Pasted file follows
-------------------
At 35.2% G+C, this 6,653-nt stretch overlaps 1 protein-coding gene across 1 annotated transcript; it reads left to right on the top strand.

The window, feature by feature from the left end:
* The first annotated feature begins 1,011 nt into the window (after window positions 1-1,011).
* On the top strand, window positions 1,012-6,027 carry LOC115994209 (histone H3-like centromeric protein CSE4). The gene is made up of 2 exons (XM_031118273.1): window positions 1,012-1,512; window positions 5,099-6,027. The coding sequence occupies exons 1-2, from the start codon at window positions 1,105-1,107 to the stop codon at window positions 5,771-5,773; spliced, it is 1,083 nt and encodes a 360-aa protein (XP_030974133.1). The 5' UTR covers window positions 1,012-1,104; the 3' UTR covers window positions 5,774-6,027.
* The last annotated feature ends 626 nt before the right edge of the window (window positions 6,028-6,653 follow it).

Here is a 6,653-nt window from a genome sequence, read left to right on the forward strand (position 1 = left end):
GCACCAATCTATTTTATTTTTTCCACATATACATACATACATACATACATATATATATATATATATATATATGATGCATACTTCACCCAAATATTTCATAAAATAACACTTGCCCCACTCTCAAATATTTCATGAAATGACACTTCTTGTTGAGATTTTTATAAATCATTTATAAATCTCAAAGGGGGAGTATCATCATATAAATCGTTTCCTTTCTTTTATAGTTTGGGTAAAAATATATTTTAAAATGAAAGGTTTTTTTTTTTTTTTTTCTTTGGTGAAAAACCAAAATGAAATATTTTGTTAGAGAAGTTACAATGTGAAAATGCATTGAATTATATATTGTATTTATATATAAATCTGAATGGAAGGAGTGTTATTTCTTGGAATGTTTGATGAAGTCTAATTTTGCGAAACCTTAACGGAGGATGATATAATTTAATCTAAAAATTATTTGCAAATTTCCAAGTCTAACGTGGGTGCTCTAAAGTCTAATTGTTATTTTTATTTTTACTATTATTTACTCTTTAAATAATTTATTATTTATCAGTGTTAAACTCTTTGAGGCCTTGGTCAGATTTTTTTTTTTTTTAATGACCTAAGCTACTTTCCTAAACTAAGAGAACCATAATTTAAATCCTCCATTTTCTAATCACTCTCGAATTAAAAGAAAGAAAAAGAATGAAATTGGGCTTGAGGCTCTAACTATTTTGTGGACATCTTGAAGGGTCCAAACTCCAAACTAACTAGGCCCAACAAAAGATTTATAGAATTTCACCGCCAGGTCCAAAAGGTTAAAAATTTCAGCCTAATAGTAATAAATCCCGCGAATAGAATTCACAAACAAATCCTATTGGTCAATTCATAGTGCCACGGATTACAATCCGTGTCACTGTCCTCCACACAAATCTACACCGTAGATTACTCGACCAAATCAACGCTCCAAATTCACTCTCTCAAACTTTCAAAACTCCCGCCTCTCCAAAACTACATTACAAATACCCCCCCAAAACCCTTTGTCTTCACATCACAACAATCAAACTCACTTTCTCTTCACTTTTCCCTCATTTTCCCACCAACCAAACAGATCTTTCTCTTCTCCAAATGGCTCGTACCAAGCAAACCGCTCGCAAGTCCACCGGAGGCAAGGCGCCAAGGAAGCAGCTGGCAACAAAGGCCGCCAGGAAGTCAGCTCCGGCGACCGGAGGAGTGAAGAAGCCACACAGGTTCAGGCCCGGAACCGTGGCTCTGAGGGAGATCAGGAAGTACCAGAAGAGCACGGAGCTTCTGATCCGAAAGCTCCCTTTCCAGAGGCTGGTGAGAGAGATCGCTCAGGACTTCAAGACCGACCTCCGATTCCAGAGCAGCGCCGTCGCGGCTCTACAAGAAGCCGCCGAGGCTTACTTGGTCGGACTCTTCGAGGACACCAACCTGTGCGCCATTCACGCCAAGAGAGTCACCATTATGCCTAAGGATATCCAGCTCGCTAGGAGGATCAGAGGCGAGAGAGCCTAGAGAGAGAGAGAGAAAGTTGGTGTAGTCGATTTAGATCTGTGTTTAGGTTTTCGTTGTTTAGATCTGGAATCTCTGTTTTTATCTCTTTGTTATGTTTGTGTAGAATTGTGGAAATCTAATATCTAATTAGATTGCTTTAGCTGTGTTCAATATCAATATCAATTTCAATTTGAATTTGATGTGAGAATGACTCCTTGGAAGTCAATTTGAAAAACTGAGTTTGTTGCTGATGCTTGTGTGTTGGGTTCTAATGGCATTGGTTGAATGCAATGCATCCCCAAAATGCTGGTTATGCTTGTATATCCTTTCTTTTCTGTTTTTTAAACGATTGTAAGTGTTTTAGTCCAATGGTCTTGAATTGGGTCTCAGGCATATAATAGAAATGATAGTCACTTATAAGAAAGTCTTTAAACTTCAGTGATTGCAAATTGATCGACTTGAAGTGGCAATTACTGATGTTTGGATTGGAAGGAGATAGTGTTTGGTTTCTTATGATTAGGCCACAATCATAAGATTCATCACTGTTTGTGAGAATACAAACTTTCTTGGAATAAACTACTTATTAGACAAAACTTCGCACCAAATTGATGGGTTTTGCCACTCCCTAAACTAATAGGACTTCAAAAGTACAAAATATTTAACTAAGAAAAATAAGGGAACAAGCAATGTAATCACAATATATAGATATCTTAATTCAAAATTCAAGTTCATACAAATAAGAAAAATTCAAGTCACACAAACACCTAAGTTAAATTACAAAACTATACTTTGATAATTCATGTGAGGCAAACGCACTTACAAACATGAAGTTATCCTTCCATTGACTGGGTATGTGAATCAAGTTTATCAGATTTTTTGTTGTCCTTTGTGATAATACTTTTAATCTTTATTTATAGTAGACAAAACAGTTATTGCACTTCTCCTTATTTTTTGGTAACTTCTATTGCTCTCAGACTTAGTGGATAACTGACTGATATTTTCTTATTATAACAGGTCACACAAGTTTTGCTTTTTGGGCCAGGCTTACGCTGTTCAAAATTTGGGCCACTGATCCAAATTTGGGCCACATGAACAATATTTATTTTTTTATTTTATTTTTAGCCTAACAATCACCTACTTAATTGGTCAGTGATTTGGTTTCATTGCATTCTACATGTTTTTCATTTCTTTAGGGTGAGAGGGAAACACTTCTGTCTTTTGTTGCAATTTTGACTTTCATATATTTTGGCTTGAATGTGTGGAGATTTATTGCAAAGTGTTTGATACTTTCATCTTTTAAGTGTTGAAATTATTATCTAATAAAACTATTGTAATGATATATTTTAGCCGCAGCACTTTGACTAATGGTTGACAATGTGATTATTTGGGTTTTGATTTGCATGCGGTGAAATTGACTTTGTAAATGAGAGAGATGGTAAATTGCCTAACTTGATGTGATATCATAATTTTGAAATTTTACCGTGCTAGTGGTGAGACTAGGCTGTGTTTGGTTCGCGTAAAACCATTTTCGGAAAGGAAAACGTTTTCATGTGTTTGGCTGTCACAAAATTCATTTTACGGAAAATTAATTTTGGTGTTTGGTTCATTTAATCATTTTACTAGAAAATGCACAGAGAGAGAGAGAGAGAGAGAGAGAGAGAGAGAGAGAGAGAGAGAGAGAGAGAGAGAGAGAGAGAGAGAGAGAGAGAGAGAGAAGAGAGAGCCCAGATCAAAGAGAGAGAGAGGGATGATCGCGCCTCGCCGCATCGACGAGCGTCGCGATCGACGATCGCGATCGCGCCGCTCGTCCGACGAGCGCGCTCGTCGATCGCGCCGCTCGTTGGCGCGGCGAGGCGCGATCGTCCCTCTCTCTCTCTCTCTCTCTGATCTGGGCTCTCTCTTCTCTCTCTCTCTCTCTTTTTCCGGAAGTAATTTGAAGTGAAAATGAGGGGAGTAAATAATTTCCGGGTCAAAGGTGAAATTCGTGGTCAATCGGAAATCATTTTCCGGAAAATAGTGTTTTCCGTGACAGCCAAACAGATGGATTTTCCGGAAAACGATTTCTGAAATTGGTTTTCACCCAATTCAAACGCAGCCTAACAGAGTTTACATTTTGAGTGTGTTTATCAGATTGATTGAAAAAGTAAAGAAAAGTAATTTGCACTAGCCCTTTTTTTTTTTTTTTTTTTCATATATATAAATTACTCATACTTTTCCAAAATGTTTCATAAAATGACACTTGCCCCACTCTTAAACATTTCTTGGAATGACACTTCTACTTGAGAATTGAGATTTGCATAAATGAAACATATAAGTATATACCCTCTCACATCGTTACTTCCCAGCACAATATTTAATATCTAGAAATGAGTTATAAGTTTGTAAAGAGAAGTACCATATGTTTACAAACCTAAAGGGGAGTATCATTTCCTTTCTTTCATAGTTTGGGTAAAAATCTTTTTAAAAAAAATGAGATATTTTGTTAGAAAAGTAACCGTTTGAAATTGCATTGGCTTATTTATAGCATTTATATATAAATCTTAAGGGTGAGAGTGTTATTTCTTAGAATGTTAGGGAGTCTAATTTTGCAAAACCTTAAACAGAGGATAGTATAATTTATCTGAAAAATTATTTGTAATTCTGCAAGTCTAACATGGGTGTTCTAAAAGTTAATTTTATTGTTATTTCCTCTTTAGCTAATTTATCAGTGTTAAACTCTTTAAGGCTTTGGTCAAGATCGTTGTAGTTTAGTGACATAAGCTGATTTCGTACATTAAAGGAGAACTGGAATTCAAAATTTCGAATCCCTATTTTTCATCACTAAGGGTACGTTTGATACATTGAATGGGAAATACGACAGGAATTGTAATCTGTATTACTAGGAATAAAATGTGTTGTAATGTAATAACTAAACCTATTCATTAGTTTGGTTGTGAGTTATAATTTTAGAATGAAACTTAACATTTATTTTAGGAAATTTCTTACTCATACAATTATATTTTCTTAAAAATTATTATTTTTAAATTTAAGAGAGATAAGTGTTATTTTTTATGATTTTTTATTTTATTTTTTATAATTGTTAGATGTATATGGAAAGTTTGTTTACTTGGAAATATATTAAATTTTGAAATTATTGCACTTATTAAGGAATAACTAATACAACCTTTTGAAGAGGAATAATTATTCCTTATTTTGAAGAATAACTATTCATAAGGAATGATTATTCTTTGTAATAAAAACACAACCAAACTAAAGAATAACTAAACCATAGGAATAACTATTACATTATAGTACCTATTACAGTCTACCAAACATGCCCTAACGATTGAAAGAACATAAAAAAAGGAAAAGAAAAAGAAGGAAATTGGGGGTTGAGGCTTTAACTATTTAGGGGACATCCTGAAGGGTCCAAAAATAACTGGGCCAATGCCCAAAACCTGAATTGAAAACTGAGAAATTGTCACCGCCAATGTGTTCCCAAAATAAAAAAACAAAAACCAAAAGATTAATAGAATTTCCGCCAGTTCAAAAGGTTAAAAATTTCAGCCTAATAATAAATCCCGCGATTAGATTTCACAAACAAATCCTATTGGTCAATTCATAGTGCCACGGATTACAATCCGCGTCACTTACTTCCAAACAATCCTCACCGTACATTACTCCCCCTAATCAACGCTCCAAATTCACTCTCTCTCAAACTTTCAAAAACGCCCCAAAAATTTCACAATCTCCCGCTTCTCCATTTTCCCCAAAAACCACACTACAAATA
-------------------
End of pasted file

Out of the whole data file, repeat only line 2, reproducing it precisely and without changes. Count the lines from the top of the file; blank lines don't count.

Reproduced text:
The window, feature by feature from the left end: